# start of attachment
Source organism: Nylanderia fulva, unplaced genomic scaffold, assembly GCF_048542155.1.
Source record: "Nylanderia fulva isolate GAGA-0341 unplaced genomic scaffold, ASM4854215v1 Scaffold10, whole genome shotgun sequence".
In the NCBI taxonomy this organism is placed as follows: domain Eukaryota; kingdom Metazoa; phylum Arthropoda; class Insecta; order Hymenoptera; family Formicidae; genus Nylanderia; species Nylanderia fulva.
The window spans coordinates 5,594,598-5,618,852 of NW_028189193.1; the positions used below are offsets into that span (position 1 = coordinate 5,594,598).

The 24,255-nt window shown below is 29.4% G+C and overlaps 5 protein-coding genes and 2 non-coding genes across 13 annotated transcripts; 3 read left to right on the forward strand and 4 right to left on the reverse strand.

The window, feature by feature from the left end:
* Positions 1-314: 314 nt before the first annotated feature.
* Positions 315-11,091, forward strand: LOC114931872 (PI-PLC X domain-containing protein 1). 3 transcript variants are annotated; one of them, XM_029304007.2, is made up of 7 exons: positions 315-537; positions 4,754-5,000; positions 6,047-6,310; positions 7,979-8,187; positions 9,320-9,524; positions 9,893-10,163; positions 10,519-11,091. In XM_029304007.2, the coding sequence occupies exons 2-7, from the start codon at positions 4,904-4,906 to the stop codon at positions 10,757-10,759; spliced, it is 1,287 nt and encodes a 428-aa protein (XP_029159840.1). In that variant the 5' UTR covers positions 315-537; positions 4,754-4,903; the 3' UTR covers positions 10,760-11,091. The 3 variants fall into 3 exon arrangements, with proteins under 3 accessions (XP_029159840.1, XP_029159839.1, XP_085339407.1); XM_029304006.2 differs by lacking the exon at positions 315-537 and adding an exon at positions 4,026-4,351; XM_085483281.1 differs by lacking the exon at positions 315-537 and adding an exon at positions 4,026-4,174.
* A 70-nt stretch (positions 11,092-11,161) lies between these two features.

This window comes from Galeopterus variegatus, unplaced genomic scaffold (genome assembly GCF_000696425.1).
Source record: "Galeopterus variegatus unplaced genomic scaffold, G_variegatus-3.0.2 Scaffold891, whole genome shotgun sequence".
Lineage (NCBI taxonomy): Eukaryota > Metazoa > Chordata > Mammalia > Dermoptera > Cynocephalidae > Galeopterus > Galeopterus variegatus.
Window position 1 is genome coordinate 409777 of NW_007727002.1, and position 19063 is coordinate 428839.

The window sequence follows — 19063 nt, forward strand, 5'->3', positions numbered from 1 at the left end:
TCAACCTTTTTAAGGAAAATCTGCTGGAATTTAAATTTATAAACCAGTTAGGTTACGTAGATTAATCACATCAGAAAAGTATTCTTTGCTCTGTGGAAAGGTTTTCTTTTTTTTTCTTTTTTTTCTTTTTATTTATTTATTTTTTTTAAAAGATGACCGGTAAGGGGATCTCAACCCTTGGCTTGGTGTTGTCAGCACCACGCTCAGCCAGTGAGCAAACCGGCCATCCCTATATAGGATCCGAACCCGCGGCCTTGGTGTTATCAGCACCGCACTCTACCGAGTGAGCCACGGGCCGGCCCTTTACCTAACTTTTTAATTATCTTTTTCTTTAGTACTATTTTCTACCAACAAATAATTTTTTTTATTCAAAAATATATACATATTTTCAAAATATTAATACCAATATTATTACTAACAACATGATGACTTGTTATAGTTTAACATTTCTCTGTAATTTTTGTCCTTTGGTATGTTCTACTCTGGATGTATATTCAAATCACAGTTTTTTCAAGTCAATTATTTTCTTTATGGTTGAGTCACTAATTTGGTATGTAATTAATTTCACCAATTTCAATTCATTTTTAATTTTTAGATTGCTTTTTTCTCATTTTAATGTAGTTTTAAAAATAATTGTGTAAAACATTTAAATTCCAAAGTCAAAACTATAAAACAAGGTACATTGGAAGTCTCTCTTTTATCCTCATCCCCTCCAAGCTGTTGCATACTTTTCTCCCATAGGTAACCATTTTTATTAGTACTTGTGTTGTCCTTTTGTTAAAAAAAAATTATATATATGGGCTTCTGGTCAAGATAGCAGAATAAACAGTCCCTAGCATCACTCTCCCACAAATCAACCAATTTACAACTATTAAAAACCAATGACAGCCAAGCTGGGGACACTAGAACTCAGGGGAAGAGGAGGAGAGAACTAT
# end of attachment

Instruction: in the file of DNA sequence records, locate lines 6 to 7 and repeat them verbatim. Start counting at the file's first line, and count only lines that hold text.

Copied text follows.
The window, feature by feature from the left end:
* Positions 1-314: 314 nt before the first annotated feature.